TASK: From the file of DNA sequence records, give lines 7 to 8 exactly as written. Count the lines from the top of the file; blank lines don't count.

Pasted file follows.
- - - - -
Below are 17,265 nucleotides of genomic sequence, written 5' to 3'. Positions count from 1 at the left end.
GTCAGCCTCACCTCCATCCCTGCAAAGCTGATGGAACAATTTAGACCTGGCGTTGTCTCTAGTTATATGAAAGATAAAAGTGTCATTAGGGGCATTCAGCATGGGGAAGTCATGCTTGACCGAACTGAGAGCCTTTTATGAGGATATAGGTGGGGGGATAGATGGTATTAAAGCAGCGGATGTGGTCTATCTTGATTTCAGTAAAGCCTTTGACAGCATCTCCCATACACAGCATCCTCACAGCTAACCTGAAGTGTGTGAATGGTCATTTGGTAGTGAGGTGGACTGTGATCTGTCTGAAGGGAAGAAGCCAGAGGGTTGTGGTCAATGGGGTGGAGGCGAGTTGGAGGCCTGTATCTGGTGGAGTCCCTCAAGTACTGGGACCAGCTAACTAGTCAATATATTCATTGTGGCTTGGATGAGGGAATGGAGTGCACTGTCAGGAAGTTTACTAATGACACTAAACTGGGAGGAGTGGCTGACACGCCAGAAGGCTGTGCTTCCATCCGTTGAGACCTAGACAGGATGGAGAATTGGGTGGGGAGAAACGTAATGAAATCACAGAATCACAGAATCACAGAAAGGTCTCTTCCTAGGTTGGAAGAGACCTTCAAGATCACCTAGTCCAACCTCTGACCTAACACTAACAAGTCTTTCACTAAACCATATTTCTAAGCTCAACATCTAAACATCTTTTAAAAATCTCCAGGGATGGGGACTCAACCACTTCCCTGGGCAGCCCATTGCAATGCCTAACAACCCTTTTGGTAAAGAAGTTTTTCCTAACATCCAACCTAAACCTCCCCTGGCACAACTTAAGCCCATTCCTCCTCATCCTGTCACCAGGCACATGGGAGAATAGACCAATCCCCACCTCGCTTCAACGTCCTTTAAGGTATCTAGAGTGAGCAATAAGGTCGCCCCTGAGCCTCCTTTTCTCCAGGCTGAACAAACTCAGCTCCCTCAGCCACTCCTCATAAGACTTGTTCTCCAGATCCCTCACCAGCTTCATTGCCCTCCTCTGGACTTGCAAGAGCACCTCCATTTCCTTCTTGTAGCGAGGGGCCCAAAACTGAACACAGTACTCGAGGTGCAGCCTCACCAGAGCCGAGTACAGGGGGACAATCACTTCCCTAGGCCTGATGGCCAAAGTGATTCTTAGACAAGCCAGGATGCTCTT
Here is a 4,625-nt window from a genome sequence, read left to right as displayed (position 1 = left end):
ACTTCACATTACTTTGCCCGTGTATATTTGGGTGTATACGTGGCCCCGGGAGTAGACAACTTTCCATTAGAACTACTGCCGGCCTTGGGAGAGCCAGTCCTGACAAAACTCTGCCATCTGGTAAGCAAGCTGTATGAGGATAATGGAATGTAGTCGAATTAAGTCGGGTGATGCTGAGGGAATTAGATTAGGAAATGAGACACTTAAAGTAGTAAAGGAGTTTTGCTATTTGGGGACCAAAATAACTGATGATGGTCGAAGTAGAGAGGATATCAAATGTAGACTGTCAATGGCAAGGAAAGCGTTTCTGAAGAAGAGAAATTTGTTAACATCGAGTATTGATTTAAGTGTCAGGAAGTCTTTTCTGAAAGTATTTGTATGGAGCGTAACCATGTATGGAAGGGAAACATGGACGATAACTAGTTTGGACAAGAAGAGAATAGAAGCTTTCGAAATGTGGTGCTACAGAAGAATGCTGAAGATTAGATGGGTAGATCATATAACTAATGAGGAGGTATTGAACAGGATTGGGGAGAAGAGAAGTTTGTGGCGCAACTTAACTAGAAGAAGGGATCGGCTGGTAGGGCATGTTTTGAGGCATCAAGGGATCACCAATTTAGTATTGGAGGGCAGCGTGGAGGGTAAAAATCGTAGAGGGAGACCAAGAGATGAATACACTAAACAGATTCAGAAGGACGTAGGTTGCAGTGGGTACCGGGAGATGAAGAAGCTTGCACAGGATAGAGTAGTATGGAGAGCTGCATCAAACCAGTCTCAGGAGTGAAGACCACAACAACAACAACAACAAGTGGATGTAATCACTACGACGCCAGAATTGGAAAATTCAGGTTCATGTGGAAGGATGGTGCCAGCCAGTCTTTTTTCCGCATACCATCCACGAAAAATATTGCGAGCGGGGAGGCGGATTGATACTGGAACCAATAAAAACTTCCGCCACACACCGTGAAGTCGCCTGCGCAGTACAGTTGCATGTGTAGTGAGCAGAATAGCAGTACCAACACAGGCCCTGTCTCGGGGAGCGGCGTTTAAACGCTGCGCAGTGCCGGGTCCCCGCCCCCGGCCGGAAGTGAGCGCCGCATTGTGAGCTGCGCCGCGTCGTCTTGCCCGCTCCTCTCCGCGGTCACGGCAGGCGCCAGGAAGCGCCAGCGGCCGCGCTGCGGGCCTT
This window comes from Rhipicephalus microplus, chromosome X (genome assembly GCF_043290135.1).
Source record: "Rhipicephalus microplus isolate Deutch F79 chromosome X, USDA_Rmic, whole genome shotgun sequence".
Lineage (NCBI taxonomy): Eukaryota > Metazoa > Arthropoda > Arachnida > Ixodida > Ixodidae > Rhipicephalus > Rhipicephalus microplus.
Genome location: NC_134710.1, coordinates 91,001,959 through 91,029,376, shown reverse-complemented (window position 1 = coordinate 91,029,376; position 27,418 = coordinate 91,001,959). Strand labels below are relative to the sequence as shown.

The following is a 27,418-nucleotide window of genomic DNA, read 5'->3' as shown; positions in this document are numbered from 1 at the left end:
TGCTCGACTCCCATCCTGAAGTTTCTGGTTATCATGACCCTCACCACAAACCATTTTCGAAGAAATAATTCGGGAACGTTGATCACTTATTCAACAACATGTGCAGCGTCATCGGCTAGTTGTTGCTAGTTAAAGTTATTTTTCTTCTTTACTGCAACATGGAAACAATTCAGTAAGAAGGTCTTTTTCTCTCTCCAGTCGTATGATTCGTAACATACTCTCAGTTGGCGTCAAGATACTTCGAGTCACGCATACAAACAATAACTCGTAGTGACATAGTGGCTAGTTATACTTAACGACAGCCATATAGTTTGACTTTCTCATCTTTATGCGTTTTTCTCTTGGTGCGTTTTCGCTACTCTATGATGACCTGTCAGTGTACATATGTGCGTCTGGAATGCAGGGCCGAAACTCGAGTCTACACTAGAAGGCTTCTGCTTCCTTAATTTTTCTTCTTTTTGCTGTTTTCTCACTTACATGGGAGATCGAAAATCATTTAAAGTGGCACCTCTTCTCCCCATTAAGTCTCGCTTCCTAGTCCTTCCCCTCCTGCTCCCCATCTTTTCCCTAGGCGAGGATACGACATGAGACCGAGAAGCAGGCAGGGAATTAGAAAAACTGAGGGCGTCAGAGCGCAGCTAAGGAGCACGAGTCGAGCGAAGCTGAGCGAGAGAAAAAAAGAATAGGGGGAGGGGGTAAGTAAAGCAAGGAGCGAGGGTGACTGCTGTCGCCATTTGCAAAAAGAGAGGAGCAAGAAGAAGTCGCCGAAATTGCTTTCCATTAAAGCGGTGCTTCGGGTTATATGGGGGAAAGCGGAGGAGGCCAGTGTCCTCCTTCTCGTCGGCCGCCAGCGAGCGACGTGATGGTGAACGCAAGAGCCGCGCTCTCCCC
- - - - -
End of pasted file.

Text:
Lineage (NCBI taxonomy): Eukaryota > Metazoa > Arthropoda > Arachnida > Ixodida > Ixodidae > Rhipicephalus > Rhipicephalus microplus.
Genome location: NC_134710.1, coordinates 91,001,959 through 91,029,376, shown reverse-complemented (window position 1 = coordinate 91,029,376; position 27,418 = coordinate 91,001,959). Strand labels below are relative to the sequence as shown.